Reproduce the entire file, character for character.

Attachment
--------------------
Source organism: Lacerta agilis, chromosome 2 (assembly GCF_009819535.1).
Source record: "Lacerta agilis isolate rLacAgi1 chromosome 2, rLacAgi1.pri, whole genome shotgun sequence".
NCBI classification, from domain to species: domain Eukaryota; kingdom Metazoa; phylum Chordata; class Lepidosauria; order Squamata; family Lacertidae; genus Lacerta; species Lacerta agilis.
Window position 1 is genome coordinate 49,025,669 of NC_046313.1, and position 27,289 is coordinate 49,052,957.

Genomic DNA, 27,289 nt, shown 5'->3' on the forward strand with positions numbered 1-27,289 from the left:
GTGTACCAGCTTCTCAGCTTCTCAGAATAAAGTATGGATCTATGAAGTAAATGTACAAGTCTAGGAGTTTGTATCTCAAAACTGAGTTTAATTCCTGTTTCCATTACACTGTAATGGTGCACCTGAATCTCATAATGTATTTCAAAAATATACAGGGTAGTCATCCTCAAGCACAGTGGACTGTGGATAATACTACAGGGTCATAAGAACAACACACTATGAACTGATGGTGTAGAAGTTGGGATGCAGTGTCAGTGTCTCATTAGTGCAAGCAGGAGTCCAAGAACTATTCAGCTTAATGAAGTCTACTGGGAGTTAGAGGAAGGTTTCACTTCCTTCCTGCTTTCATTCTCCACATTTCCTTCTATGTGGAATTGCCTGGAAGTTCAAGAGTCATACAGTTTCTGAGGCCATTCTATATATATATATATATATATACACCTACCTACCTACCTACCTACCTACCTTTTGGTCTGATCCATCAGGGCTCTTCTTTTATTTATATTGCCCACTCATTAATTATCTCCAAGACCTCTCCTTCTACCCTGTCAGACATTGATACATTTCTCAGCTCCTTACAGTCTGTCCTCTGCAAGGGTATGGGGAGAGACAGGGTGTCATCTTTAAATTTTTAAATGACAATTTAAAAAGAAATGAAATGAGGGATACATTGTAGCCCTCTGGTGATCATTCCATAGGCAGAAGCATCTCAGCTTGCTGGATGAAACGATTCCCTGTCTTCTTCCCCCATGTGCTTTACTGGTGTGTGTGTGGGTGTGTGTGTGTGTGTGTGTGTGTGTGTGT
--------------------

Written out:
Source organism: Lacerta agilis, chromosome 2 (assembly GCF_009819535.1).
Source record: "Lacerta agilis isolate rLacAgi1 chromosome 2, rLacAgi1.pri, whole genome shotgun sequence".
NCBI classification, from domain to species: domain Eukaryota; kingdom Metazoa; phylum Chordata; class Lepidosauria; order Squamata; family Lacertidae; genus Lacerta; species Lacerta agilis.
Window position 1 is genome coordinate 49,025,669 of NC_046313.1, and position 27,289 is coordinate 49,052,957.

Genomic DNA, 27,289 nt, shown 5'->3' on the forward strand with positions numbered 1-27,289 from the left:
GTGTACCAGCTTCTCAGCTTCTCAGAATAAAGTATGGATCTATGAAGTAAATGTACAAGTCTAGGAGTTTGTATCTCAAAACTGAGTTTAATTCCTGTTTCCATTACACTGTAATGGTGCACCTGAATCTCATAATGTATTTCAAAAATATACAGGGTAGTCATCCTCAAGCACAGTGGACTGTGGATAATACTACAGGGTCATAAGAACAACACACTATGAACTGATGGTGTAGAAGTTGGGATGCAGTGTCAGTGTCTCATTAGTGCAAGCAGGAGTCCAAGAACTATTCAGCTTAATGAAGTCTACTGGGAGTTAGAGGAAGGTTTCACTTCCTTCCTGCTTTCATTCTCCACATTTCCTTCTATGTGGAATTGCCTGGAAGTTCAAGAGTCATACAGTTTCTGAGGCCATTCTATATATATATATATATATATACACCTACCTACCTACCTACCTACCTACCTTTTGGTCTGATCCATCAGGGCTCTTCTTTTATTTATATTGCCCACTCATTAATTATCTCCAAGACCTCTCCTTCTACCCTGTCAGACATTGATACATTTCTCAGCTCCTTACAGTCTGTCCTCTGCAAGGGTATGGGGAGAGACAGGGTGTCATCTTTAAATTTTTAAATGACAATTTAAAAAGAAATGAAATGAGGGATACATTGTAGCCCTCTGGTGATCATTCCATAGGCAGAAGCATCTCAGCTTGCTGGATGAAACGATTCCCTGTCTTCTTCCCCCATGTGCTTTACTGGTGTGTGTGTGGGTGTGTGTGTGTGTGTGTGTGTGTGTGTGT